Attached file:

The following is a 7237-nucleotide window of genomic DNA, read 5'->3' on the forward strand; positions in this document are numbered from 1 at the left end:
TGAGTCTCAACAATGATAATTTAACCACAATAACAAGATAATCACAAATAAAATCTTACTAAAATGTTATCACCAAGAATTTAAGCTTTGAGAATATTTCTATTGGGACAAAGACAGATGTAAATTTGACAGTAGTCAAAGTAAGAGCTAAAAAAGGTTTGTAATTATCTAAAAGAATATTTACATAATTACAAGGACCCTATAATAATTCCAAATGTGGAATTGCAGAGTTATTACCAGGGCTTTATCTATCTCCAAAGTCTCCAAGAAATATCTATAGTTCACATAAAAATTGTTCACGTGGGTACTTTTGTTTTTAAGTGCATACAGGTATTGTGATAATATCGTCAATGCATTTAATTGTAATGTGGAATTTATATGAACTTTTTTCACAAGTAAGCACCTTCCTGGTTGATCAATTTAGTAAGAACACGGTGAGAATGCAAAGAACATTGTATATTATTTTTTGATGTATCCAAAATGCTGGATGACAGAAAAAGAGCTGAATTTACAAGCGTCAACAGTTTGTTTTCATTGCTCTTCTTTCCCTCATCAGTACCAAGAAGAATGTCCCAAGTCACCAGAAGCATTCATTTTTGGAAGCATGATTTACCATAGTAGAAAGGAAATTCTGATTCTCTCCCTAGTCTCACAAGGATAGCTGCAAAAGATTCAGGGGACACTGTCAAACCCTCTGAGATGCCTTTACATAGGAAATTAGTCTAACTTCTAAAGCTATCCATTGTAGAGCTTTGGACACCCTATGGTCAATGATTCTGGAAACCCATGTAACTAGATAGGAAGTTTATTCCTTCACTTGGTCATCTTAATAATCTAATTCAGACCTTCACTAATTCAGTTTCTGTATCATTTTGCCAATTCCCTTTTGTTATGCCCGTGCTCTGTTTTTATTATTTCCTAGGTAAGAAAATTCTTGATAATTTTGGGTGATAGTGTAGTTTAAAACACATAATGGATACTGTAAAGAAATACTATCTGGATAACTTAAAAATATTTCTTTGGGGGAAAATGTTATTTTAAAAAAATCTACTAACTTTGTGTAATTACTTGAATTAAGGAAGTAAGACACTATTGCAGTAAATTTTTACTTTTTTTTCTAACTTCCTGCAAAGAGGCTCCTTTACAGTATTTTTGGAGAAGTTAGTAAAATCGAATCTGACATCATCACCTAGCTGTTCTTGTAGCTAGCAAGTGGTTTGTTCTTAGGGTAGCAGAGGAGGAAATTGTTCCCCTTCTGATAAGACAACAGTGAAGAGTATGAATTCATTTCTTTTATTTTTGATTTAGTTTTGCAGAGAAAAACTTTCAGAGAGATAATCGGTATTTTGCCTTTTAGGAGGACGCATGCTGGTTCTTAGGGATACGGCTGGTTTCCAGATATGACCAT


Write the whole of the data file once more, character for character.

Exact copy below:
The following is a 7237-nucleotide window of genomic DNA, read 5'->3' on the forward strand; positions in this document are numbered from 1 at the left end:
TGAGTCTCAACAATGATAATTTAACCACAATAACAAGATAATCACAAATAAAATCTTACTAAAATGTTATCACCAAGAATTTAAGCTTTGAGAATATTTCTATTGGGACAAAGACAGATGTAAATTTGACAGTAGTCAAAGTAAGAGCTAAAAAAGGTTTGTAATTATCTAAAAGAATATTTACATAATTACAAGGACCCTATAATAATTCCAAATGTGGAATTGCAGAGTTATTACCAGGGCTTTATCTATCTCCAAAGTCTCCAAGAAATATCTATAGTTCACATAAAAATTGTTCACGTGGGTACTTTTGTTTTTAAGTGCATACAGGTATTGTGATAATATCGTCAATGCATTTAATTGTAATGTGGAATTTATATGAACTTTTTTCACAAGTAAGCACCTTCCTGGTTGATCAATTTAGTAAGAACACGGTGAGAATGCAAAGAACATTGTATATTATTTTTTGATGTATCCAAAATGCTGGATGACAGAAAAAGAGCTGAATTTACAAGCGTCAACAGTTTGTTTTCATTGCTCTTCTTTCCCTCATCAGTACCAAGAAGAATGTCCCAAGTCACCAGAAGCATTCATTTTTGGAAGCATGATTTACCATAGTAGAAAGGAAATTCTGATTCTCTCCCTAGTCTCACAAGGATAGCTGCAAAAGATTCAGGGGACACTGTCAAACCCTCTGAGATGCCTTTACATAGGAAATTAGTCTAACTTCTAAAGCTATCCATTGTAGAGCTTTGGACACCCTATGGTCAATGATTCTGGAAACCCATGTAACTAGATAGGAAGTTTATTCCTTCACTTGGTCATCTTAATAATCTAATTCAGACCTTCACTAATTCAGTTTCTGTATCATTTTGCCAATTCCCTTTTGTTATGCCCGTGCTCTGTTTTTATTATTTCCTAGGTAAGAAAATTCTTGATAATTTTGGGTGATAGTGTAGTTTAAAACACATAATGGATACTGTAAAGAAATACTATCTGGATAACTTAAAAATATTTCTTTGGGGGAAAATGTTATTTTAAAAAAATCTACTAACTTTGTGTAATTACTTGAATTAAGGAAGTAAGACACTATTGCAGTAAATTTTTACTTTTTTTTCTAACTTCCTGCAAAGAGGCTCCTTTACAGTATTTTTGGAGAAGTTAGTAAAATCGAATCTGACATCATCACCTAGCTGTTCTTGTAGCTAGCAAGTGGTTTGTTCTTAGGGTAGCAGAGGAGGAAATTGTTCCCCTTCTGATAAGACAACAGTGAAGAGTATGAATTCATTTCTTTTATTTTTGATTTAGTTTTGCAGAGAAAAACTTTCAGAGAGATAATCGGTATTTTGCCTTTTAGGAGGACGCATGCTGGTTCTTAGGGATACGGCTGGTTTCCAGATATGACCAT